Why Testing for Mold Can Always Benefit Someone Struggling With Chronic Lyme Disease

by Dr. Susan Tanner, MD

When it comes to mold illness and patients who also have been diagnosed with chronic Lyme disease, separating which illness is causing what symptoms can be quite difficult. Additionally, just as there are many physicians who do not believe that mold and mycotoxins can make you ill, the medical knowledge and beliefs about Lyme disease are, unfortunately, equally lacking.

Acute vs. Chronic Lyme Disease

Lyme disease is caused by the bacteria, borrelia burgdorferi, which is carried in the stomachs of infected deer or black-legged ticks. When a tick feeds on the blood of an infected host animal, the tick ingests the pathogen and also becomes infected. Then, if infected tick bites a human, the bacteria can enter the human’s bloodstream, and if not treated immediately, be spread throughout their body.

First, it is important to be clear that there is a big difference between acute Lyme disease and the chronic form of the illness. Acute Lyme disease usually presents with a known history of a tick bite, the emergence of the characteristic “bull’s-eye” rash, and a course of fever and malaise that can last for days or weeks. Acute Lyme is typically treated with antibiotics, primarily tetracycline, and then assumed to be gone after the 10 days of antibiotic treatment is complete.

Chronic Lyme disease, on the other hand, can differ from person-to-person in how it presents and in how it is treated. The following is a list of things that distinguish chronic Lyme in both symptomology and treatment:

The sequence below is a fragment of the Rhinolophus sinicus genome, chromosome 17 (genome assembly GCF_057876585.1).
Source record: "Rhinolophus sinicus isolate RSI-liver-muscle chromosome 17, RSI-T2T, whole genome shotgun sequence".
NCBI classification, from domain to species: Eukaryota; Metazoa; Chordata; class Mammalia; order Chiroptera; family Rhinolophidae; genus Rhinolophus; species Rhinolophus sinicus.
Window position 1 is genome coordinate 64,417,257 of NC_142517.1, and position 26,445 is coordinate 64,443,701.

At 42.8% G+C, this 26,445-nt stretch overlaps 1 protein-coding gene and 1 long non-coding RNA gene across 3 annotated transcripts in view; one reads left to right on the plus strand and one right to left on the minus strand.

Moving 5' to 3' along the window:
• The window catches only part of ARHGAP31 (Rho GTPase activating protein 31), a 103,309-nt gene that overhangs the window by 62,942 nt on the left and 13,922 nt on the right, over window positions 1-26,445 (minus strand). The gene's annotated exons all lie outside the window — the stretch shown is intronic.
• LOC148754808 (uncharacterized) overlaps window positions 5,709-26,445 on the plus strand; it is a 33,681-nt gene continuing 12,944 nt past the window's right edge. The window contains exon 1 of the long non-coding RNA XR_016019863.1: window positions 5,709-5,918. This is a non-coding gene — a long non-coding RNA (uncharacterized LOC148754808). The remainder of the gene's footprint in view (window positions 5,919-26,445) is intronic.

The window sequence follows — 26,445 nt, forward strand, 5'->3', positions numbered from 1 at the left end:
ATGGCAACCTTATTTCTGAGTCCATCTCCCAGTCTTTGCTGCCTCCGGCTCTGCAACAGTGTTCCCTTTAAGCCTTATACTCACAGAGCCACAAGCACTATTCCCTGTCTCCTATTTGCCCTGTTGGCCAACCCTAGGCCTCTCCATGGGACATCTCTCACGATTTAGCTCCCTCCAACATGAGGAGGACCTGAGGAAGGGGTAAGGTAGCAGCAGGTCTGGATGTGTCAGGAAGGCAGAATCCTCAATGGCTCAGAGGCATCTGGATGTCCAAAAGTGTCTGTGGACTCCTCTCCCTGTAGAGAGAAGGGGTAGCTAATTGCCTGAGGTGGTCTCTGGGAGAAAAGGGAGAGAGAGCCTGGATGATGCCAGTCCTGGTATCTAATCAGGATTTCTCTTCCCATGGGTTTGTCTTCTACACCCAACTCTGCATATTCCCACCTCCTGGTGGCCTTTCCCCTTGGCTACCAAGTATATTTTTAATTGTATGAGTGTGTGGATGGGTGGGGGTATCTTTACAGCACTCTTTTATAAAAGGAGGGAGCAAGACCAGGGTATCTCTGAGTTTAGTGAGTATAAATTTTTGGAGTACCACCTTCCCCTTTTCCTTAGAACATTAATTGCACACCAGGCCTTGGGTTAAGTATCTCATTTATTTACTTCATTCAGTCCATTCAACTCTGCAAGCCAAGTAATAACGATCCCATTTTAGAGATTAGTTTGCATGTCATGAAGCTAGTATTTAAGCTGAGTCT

1. Often no known history of a tick bite and no memory of a rash;

(Note: Deer ticks are tiny, about the size of the head of a pin, so a bite can occur with no knowledge of such.)

  1. Delayed onset of symptoms, sometimes by months or even years, and even if there are symptoms, they can be so nonspecific, that individuals may think they have the flu, or some other virus. Sometimes the primary symptom is joint pain and patients are treated for arthritis;
  2. As time goes on, if left untreated, the bacteria can imbed itself deeper and deeper in tissues. This can cause more chronic symptoms that can affect patients neurologically, mimicking multiple sclerosis, Parkinson’s, and psychiatric disorders;
  3. When Lyme is finally diagnosed, treatment may involve months of intravenous and oral antibiotics and eradication at this point becomes more difficult.

Is it Lyme or Mold? And, What is the Difference?

When patients come to us with multi-system symptoms and a history of unexplainable, progressively deteriorating health, we as physicians are faced with the task of determining which was the primary assault, was it mold or Lyme? This chicken or the egg scenario becomes even more difficult to sort out when you recognize that either illness can make the immune system so dysfunctional that succumbing to the other can then occur. Put simply, living in a moldy home can make a latent Lyme infection come out of hiding, just like an active Lyme infection can make a patient react times 1,000 to a moldy environment.

What we do know, though, is that in order to get well from any chronic illness, you must have “clean air, clean food, and clean water” as the foundations of any treatment plan. Thus, if there is mold in the patient’s home or workspace or on their personal belongings, then that must be addressed first in order for them to get better, regardless of the initial assault on the system. What we also know is that toxic mold causes huge immune system disruption, whether Lyme is also on board or not. So, while it is entirely possible that Lyme could be an unknown infection, and then becomes active and problematic when mold sparks chronic inflammation and immune suppression, I always err on the side of putting mold testing at the forefront. Why? Because, in my practice, I have seen that if you address and eliminate the mold from the picture, the other infections and immune system issues are much more easily dealt with. Therefore, it is of paramount importance, in my opinion, that mold testing be done in any chronic illness situation.